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consumers
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Unsolicited goods 

Unsolicited goods are also known as unordered goods

Householders don't request these products - they turn up out of the blue. Many people get upset with this sales tactic. Although this sales method is not illegal, they believe traders who attempt to sell unsolicited goods are taking a liberty.

As a general rule, consumers do not have to pay for goods they did not order. However, consumers must ensure that the goods are kept safe and they are not used. Steps should be taken to have the goods collected, particularly if the consumer knows that the goods were not actually intended for them.

Unwanted, unwelcome

Many NSW consumers have received a laminated set of recipe cards through the post together with an invoice requesting money. While we may enjoy eating Beef Wellington, not everyone wants to pay $29.95 to find out how to make the dish.

Under NSW consumer protection laws there are two things people can do if they receive unwanted, unordered goods.

  1. They can advise the seller in writing of their name and address, that the goods are unsolicited and unwanted and where they can be collected. If the seller fails to collect them within one month, the goods then become the property of the householder. Householders should keep a copy of the letter. If the letter is sent by registered mail, proof can be obtained of the date when the sender of the goods received the letter, or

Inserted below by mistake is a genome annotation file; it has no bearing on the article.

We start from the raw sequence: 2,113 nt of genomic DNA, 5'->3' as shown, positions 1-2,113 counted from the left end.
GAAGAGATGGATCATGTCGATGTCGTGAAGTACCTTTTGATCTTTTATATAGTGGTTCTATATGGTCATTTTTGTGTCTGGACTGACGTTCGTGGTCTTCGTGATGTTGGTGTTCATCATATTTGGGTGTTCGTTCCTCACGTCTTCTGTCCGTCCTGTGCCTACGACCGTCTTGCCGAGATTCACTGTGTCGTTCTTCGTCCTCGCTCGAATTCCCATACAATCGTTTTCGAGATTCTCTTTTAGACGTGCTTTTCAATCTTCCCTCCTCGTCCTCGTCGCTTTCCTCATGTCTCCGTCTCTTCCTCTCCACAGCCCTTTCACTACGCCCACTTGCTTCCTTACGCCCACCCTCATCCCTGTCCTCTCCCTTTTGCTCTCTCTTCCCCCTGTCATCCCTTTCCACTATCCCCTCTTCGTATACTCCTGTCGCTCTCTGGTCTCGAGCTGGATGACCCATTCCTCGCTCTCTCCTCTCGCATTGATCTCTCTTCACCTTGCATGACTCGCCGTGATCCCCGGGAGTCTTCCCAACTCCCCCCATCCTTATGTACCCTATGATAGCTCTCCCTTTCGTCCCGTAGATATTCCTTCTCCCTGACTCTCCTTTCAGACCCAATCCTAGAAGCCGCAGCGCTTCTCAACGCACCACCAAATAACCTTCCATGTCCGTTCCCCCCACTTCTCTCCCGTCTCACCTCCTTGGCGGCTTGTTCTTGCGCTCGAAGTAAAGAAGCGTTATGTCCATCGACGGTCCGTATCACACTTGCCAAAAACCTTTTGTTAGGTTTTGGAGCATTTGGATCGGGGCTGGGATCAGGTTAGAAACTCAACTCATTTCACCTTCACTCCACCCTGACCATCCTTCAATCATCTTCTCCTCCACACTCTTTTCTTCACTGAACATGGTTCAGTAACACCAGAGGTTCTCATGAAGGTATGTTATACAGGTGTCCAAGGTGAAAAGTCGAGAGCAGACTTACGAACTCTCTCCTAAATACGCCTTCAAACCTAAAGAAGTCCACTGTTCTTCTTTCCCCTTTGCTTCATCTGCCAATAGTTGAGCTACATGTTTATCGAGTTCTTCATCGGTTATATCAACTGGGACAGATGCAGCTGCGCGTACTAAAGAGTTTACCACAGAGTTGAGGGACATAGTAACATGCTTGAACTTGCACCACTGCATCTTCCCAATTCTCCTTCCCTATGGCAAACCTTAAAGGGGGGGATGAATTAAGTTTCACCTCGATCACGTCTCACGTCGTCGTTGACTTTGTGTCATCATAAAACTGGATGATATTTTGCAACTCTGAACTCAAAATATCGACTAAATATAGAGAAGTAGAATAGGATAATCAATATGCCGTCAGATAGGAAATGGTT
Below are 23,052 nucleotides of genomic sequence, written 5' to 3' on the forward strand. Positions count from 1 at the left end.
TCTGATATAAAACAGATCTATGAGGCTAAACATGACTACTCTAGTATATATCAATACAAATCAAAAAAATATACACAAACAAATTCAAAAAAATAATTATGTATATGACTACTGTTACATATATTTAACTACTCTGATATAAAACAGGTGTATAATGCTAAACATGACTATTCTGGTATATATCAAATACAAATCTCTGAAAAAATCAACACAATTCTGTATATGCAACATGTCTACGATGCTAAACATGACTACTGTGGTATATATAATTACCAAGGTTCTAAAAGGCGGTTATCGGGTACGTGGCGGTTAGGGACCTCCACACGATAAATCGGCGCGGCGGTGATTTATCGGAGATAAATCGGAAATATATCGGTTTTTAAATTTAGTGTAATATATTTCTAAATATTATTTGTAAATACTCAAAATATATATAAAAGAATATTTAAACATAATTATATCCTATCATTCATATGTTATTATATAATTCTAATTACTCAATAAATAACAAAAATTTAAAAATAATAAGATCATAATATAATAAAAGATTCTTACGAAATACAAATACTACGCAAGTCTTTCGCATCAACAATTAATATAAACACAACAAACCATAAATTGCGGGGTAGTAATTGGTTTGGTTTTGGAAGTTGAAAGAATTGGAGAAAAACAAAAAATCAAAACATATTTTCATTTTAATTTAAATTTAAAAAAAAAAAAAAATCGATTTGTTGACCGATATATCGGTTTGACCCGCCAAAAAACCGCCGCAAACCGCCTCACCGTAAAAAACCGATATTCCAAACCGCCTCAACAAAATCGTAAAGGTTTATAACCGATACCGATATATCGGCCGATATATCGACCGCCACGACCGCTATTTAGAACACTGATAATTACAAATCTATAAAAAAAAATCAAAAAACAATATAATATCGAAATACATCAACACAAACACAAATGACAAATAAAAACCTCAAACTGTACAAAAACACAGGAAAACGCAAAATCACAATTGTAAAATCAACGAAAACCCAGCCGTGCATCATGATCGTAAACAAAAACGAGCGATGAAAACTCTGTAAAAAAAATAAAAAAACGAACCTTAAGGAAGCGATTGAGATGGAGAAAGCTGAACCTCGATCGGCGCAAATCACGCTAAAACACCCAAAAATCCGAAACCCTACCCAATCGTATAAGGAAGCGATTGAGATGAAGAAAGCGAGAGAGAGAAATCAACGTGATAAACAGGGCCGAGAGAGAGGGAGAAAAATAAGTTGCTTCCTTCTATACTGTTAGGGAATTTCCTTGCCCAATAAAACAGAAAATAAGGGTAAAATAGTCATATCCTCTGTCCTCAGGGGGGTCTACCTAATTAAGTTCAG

2. They can choose to do nothing. If the seller does not collect the product after three months, ownership reverts to the householder.

In both cases, during the intervening period consumers have a responsibility not to use the goods and to keep them safe and secure.

This form of sales promotion is not as popular as it once was, however it still occurs and you should know exactly where you stand when it does happen.

Products to watch for: Books, periodicals, other publications, audio and video cassettes.

If things go wrong

If you have been a victim of a scam or if you know of any scam, please report it. The Report a scam or cybercrime page can assist you to identify the agency to report it to.